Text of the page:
So Big!

I was away at a conference this weekend. I was gone for just an overnight, but the days were so jam-packed, and my head was so filled with conversations and things to think about, that it felt as if I’d been away for weeks. When I came home, I looked out at the Old Girls’ pen, saw this and thought I must have been away for as long as it felt.


There was Betsy, saying good-night to Pip. But, something about her stance didn’t look right. A closer look revealed that it was one of the Delaware chicks talking with her goat-friend. The chick was as large as Betsy!

Only two days away and I no longer had babies in the pen, instead there were birds that looked fully feathered and that were only slightly smaller versions of their mature selves! This morning when I went out to care for the animals the temperature hadn’t even reached 40 degrees F. Cold. Some of the chicks were sleeping under the heat lamp, but many were not. I have the brooder door open to the Big Girls’ side, and some chicks were already in the coop. Their sturdy, glossy outer feathers were keeping them warm. They no longer need the protection of the brooder except during the coldest hours of the night. I opened the pop door and they hurried outside. Two chicks have already learned how to sit together on the roost! It’s a good thing that I have plenty of room, as there is some chest bumping, and ruffled feathers and arched neck challenges as the chicks sort out who they are as they grow up. But the tiffs don’t turn into anything serious because there are enough resources to share and because they have the space to communicate and then move away from each other. (Is there a lesson here for us humans? Likely so.)


The chicks that I’m not keeping for myself and for the nursing home will be ready to go to new owners in two weeks. I will be selling twelve pullets. $20 each. I will sell all to one person, or will divide into two groups. They will not be sold singly. Preference is given to those who have taken my chicken keeping workshop (or coming to the one in June) but I’ll consider other homes. Email me if interested.


  1. How little chicks do grow up quickly! My own little chick is experiencing her last day of high school classes and momma hen is besides herself. Time flies and then little chicks fly the coop.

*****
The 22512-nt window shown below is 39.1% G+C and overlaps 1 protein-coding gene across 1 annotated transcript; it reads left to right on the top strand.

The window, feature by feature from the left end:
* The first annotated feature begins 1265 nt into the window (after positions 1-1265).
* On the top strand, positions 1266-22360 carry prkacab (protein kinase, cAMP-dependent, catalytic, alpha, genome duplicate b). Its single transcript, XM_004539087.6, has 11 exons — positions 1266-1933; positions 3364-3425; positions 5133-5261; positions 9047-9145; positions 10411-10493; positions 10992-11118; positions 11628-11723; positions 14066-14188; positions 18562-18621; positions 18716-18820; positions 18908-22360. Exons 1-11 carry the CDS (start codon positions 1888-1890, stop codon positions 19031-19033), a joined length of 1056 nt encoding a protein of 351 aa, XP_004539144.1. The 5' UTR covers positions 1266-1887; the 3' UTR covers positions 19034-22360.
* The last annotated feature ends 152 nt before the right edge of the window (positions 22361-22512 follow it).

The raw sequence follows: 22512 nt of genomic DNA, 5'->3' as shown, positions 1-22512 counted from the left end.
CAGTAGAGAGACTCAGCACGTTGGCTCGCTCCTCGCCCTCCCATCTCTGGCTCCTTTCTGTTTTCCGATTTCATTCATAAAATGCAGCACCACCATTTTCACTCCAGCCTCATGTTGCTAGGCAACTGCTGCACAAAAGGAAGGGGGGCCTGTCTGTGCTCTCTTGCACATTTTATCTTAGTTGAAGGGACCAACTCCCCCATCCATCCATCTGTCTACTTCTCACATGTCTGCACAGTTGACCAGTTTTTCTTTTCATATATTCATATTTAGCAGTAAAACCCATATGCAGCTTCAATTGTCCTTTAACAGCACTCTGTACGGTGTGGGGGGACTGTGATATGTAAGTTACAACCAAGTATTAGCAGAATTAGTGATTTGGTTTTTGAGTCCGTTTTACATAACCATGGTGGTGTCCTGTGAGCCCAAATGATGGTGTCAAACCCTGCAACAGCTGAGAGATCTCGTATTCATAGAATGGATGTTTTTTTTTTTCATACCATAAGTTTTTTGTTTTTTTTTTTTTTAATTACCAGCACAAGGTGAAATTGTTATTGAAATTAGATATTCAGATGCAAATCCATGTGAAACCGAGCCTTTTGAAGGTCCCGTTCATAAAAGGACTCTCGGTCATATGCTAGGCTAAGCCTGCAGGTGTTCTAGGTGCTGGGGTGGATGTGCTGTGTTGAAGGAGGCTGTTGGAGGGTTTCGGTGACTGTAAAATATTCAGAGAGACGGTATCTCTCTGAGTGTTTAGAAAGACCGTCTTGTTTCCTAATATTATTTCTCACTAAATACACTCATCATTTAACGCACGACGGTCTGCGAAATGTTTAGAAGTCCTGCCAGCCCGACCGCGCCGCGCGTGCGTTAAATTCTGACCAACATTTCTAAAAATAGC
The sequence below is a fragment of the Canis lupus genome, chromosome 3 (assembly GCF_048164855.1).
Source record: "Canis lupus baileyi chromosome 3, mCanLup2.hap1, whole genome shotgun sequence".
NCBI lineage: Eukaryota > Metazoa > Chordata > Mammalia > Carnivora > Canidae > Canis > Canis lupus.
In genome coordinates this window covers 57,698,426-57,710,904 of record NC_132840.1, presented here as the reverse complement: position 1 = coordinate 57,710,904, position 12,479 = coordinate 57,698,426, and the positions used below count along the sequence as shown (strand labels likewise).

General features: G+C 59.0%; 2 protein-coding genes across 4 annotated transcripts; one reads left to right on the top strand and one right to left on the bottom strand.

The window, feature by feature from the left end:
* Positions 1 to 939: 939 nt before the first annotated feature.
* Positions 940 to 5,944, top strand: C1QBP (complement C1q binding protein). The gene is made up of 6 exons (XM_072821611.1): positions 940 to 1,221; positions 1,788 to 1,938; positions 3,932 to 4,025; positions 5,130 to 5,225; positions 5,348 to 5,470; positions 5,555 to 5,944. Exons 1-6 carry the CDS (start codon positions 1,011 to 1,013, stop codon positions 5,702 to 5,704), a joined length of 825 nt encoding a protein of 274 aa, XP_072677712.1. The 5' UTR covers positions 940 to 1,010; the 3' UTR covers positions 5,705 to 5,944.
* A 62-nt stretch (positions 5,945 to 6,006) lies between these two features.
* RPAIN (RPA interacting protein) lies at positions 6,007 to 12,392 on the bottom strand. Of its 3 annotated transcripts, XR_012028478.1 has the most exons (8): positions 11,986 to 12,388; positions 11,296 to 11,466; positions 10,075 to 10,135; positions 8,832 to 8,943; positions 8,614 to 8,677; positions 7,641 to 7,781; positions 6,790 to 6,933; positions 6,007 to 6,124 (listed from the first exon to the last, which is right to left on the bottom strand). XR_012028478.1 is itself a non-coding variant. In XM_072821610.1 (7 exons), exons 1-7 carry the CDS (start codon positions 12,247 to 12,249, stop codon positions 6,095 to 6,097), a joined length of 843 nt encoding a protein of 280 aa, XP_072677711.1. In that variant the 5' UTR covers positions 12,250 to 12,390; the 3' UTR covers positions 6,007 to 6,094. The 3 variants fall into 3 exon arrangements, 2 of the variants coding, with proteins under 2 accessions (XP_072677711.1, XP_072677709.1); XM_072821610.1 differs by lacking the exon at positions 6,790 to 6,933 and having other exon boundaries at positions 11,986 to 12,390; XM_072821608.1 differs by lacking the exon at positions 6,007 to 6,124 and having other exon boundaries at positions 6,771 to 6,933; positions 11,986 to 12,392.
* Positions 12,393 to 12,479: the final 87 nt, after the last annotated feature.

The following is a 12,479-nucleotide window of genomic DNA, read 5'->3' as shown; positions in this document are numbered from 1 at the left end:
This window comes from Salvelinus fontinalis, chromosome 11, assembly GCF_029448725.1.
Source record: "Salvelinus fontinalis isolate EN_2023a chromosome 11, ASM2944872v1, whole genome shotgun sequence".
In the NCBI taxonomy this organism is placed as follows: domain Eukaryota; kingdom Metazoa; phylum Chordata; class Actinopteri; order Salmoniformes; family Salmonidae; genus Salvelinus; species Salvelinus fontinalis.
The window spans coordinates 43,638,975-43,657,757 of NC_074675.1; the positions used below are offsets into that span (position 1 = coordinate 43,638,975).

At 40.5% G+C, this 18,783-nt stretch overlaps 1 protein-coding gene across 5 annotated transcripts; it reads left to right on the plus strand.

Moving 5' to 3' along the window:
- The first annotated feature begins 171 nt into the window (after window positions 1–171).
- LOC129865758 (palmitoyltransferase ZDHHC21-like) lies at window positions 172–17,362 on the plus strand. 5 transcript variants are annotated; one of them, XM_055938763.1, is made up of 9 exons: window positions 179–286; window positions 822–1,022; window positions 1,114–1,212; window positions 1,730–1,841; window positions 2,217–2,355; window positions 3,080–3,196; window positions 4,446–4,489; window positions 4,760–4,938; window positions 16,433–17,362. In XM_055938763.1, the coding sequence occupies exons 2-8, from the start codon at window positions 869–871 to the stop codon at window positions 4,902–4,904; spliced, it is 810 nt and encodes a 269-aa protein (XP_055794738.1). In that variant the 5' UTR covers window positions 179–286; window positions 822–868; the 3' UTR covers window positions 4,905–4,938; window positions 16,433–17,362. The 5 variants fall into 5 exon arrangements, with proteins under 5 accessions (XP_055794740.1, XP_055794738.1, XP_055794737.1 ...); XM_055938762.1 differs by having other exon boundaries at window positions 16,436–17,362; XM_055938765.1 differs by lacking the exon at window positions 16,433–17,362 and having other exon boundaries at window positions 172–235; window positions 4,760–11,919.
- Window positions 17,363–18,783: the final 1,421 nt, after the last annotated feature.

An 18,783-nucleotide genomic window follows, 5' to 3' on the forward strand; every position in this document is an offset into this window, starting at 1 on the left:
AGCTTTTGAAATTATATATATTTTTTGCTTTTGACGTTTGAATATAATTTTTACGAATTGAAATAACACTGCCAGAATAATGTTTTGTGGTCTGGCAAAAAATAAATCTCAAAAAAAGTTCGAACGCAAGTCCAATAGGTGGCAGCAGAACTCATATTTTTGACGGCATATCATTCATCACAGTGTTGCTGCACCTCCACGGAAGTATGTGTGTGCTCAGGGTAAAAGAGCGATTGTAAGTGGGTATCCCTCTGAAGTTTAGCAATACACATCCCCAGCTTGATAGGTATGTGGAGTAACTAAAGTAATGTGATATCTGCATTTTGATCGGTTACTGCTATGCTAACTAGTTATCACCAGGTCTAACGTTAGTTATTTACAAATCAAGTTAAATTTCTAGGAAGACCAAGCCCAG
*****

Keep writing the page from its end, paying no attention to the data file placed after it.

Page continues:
2. I hope the two roosting together (again this am) can stay together. The Delaware is huge! Wow! It happens so fast. Letting us watch in Chickcam makes it better. Thanks for that and thanks to Steve for engineering it all.

    • Delawares are a meat breed developed in the 1940s, just before meat chickens turned into the hybrid, caged birds that we have today. So, they put on weight quickly, but they are still active and good egg layers. They’re the most gentle of the chicks in this flock.

  3. People think I’m crazy when I say you can actually see differences in them overnight. My little ones went to the outside brooder on Saturday. They are loving it with all the room to roam inside their half of the big coop. Two nights and I can already see changes in the way they are feathering out.
    I know the rules about separating them by wire in the run when it’s time to introduce, but I was thinking of opening up the two sides of the inside of the coop with only wire so the big girls have lots of time to get used to their neighbors. But not sure if this would cause too much stress seeing that it would be full time, day/night. My older girls were NOT diggin all the peeping and were very leery of going in their coop the first night. They are very curious of all the hub bub. :)
    This morning on the hen cam, I see the same two chicks on the outside roost again. Cute.

    • Absolutely, let them see each other. It’ll be less stressful for the older hens if they can see the source of the noise.

  4. I love scenes like this on HenCam- the little ones and the old ladies in the run, and the goats in the background, and it looks like a beautiful spring day!